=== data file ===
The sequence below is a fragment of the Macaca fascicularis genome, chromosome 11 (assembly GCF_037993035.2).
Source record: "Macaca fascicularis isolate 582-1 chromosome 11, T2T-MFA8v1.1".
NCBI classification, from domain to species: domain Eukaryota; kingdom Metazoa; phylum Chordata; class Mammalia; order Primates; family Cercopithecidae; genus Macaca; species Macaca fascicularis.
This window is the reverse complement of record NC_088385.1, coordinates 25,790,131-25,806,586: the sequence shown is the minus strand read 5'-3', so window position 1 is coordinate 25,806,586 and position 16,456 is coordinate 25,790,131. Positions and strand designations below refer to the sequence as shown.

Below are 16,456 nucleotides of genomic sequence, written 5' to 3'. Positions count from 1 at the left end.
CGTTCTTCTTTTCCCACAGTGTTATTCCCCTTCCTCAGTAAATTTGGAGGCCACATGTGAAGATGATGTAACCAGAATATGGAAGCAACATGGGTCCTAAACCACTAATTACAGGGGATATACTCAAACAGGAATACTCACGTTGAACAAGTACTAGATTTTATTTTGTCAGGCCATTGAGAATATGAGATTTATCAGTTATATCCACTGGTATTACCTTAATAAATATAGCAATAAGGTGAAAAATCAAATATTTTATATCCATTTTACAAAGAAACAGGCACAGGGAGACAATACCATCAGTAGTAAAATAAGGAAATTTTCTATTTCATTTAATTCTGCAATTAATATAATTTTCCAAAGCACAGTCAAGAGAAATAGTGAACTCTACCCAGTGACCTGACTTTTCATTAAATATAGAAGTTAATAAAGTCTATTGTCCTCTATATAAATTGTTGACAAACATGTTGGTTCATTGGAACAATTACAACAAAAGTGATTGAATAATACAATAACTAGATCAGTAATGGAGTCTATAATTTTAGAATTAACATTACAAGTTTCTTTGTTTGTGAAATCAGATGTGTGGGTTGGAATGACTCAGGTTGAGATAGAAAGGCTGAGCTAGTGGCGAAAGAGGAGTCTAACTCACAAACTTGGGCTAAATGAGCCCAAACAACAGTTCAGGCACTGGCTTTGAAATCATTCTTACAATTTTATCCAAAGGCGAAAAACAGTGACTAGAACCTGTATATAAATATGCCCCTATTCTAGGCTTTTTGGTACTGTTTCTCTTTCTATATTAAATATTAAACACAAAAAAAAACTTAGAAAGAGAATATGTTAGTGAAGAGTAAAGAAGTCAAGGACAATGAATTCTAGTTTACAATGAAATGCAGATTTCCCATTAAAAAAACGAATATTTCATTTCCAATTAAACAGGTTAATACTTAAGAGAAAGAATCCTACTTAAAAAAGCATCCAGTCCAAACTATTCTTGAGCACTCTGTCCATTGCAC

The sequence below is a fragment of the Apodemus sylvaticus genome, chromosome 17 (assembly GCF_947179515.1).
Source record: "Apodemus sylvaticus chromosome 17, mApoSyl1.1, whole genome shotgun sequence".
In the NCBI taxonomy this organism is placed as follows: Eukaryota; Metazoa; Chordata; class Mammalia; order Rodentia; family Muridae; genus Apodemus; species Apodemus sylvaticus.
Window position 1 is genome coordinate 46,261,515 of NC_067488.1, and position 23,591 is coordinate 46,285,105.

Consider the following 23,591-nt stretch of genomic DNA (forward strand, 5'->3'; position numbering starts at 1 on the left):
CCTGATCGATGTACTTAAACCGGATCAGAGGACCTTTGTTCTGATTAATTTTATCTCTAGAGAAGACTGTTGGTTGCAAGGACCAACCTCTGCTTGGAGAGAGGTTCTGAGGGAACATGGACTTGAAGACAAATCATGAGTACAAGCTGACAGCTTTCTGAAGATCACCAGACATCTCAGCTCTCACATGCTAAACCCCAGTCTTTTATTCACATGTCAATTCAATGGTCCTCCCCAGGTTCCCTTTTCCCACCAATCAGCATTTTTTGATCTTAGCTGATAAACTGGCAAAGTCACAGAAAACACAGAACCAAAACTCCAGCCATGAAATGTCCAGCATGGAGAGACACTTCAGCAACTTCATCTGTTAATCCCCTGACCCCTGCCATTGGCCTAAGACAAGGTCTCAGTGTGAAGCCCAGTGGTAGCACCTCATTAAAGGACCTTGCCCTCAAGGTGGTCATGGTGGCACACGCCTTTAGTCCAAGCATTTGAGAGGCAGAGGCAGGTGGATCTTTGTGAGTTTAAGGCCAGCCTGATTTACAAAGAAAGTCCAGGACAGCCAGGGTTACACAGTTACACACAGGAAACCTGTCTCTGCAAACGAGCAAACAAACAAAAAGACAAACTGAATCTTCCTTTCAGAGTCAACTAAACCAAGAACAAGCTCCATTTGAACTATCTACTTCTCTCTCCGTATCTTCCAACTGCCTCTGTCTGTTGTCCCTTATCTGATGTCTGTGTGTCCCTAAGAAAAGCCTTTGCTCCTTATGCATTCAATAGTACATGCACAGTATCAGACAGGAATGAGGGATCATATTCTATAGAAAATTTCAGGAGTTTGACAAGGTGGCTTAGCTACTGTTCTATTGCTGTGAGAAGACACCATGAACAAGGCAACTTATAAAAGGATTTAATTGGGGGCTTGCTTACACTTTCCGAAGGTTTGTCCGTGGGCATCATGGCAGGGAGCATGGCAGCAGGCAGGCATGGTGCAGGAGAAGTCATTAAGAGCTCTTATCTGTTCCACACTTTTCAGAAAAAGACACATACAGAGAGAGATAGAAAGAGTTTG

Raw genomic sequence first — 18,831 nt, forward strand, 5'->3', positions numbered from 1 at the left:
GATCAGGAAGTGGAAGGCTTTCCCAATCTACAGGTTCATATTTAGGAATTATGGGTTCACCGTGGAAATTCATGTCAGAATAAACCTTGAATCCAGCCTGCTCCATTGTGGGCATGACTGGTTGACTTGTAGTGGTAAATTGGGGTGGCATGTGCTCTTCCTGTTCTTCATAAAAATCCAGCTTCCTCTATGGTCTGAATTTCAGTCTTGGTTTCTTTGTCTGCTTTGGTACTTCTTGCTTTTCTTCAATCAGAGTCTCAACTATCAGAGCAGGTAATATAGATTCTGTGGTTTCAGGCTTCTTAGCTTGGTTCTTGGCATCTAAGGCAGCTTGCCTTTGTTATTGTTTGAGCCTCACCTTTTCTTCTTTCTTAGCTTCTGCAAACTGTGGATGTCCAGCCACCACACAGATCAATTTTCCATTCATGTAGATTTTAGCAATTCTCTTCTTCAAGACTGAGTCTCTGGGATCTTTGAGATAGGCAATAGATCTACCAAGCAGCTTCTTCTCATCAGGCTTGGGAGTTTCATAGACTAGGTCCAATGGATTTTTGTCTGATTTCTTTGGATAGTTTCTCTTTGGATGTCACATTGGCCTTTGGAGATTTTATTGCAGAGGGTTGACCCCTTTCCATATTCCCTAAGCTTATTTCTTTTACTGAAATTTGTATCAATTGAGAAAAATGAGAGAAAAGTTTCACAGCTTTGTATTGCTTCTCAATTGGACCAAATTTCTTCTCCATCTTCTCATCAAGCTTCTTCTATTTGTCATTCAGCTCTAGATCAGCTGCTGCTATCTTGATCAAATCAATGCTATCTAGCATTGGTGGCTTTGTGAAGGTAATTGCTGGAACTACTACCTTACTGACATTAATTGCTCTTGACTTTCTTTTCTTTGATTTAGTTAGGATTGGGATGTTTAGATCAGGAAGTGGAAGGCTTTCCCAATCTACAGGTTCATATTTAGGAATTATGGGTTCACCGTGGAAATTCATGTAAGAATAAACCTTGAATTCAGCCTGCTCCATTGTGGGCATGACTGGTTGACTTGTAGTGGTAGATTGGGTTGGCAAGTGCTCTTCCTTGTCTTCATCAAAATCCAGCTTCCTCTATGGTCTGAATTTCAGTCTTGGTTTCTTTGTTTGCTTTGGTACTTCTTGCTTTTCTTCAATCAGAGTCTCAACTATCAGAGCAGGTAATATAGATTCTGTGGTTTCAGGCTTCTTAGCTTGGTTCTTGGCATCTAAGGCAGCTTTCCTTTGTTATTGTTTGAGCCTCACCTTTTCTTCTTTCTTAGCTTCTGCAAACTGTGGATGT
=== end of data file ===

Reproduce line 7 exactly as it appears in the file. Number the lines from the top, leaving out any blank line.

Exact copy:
The sequence below is a fragment of the Apodemus sylvaticus genome, chromosome 17 (assembly GCF_947179515.1).